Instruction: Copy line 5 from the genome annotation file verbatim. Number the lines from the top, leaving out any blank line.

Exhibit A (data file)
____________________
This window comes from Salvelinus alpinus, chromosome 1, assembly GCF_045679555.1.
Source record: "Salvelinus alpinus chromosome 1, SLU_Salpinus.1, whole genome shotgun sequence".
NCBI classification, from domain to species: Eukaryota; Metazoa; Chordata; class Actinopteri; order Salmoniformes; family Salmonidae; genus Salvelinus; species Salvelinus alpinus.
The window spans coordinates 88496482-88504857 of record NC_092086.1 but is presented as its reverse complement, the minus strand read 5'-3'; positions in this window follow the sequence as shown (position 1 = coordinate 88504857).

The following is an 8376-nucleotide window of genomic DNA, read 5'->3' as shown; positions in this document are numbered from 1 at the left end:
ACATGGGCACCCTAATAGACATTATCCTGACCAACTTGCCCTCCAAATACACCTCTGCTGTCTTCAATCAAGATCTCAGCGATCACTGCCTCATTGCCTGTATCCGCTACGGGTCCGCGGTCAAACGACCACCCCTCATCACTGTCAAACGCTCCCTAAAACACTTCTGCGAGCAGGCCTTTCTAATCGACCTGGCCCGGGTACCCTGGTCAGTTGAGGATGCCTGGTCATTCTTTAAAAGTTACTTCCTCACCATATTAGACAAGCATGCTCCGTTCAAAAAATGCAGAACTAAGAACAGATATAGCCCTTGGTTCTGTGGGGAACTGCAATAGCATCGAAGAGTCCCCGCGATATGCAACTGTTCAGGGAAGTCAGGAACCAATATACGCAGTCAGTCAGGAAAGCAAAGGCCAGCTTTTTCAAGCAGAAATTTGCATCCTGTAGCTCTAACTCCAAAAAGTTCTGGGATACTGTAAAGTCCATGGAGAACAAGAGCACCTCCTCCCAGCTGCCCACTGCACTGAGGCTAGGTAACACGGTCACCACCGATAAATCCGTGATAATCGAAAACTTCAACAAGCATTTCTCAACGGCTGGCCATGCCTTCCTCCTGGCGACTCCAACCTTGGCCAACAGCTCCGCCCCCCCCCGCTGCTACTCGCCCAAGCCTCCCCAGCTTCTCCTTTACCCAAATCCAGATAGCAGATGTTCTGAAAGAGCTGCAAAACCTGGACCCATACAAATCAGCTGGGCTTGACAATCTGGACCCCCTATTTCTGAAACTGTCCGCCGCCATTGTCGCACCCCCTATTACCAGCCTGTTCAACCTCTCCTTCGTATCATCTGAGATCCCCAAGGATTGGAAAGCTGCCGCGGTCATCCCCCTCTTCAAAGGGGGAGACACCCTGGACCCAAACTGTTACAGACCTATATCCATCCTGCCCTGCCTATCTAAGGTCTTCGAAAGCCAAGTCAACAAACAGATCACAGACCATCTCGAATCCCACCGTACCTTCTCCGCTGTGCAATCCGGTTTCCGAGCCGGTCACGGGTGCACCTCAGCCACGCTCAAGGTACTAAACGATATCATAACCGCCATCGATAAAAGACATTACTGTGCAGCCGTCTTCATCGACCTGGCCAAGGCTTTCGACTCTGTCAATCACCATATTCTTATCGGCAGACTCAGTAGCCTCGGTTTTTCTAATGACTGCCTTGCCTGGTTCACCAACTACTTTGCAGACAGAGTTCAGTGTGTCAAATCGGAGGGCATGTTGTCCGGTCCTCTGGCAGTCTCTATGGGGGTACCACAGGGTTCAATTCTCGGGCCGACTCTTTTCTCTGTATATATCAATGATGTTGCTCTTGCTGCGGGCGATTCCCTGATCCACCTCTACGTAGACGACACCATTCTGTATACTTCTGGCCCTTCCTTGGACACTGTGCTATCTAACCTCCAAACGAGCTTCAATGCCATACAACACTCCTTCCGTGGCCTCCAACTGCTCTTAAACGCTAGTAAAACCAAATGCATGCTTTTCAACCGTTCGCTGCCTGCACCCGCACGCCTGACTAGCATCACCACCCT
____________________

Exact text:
The following is an 8376-nucleotide window of genomic DNA, read 5'->3' as shown; positions in this document are numbered from 1 at the left end: